Chris Wray: What I Enjoyed Playing in February 2019…

This is the February entry for my series where I post five games I enjoyed playing in the past month that I didn’t have time to do full reviews of.  As always, I limit it to five titles, of which there’s a combination of old and new games.

I recently vowed to play the older games in my collection more often, so this list skews towards some classics. 


I love deduction games, and Deduce or Die is billed as the world’s most challenging deduction game.  Designed by Larry Levy (a writer on this site), the game is available as a print and play, although really all you need are three standard decks of playing cards and some of the deduction sheets from BGG. 

The players are lawyers stranded on a desert island, and there has been a murder they must solve.  Two cards are removed from the deck, which consists of A-9 in three suits, and the rest are distributed evenly to the players.  The two cards out of the game point to a third card, and the goal is to find the player hiding that card, who is the murderer.  (That’s a synopsis: there’s a bit more to it than that.)  Each round, a player flips three cards from the other deck, which has two sets of the cards in the game.  Using these cards, they can ask questions from other players that will help them deduce what they’re holding. 

I played it this weekend, and it certainly lives up to the challenge portrayed by its reputation.  But even though the game was a fun mental challenge, it plays quickly, and there’s very little downtime.  It’s certainly one of the better deduction games I’ve played, and I admire Larry’s creation.  I’m looking forward to many more plays!


Doppelt so clever (a.k.a. Twice as Clever) is the sequel to last year’s hit roll ‘n write, Ganz schon clever, which I reviewed back in July.  The main mechanic is largely the same, but rather it is what you mark off that has changed.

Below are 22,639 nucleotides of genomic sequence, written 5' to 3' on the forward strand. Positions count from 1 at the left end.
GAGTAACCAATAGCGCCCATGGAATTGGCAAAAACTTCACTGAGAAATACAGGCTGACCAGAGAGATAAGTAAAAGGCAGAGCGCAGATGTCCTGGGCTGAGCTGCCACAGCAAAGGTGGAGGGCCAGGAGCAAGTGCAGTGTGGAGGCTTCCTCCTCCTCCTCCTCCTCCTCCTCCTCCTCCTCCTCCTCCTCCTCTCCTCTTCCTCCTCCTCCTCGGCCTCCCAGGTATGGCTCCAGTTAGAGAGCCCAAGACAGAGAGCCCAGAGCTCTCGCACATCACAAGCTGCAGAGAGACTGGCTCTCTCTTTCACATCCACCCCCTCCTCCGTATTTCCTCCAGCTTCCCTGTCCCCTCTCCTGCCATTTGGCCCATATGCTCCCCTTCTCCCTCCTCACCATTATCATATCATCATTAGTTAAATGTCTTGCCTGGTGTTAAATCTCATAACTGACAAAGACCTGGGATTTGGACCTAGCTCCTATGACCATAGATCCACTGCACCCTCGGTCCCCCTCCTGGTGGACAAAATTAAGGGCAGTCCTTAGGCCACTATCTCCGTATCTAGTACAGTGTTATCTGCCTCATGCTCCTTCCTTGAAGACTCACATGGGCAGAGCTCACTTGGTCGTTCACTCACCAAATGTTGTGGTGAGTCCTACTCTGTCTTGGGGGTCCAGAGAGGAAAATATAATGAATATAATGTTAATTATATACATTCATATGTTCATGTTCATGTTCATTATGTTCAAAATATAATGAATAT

For the uninitiated, the game comes with six dice.  The player then picks one of these dice to use, marking the corresponding space on his score sheet. But the choice of dice isn’t without consequences: any dice showing fewer pips must be set aside on a silver platter, and the player won’t be able to use them for the rest of his turn. He or she then rerolls the remaining available dice and repeats the process until either (a) the player has used three dice, or (b) no available dice remain. The twist is that the players who are off turn are keenly interested in what makes it onto the silver platter, because they can each use one of those dice. It’s a simple way to add interactivity.

The game makes subtle but meaningful changes to its successor, primarily what is available ot mark off.  Players now have a row, for instance, that descends from the highest number they roll to the lowest, with no option to reset.  There’s another area that lets you use multiple dice at once.  And yet another area requires you to pair rolls, only getting points for the difference. 

And there is another new mechanic: players can now earn unlocks which allow them to return dice from the silver platter.

I loved Ganz, and I love Doppelt too.  I’d certainly recommend teaching new players the predecessor first, as the new version is more complicated.  But the gameplay here is highly addictive, and I know that over the next several months I’ll be chucking the dice in Wolfgang Warsch’s latest collection with great joy. 


Pueblo is an abstract strategy game by Michael Kiesling and Wolfgang Kramer in which the players are builders trying to obscure their trademark stones in the structure they’re building.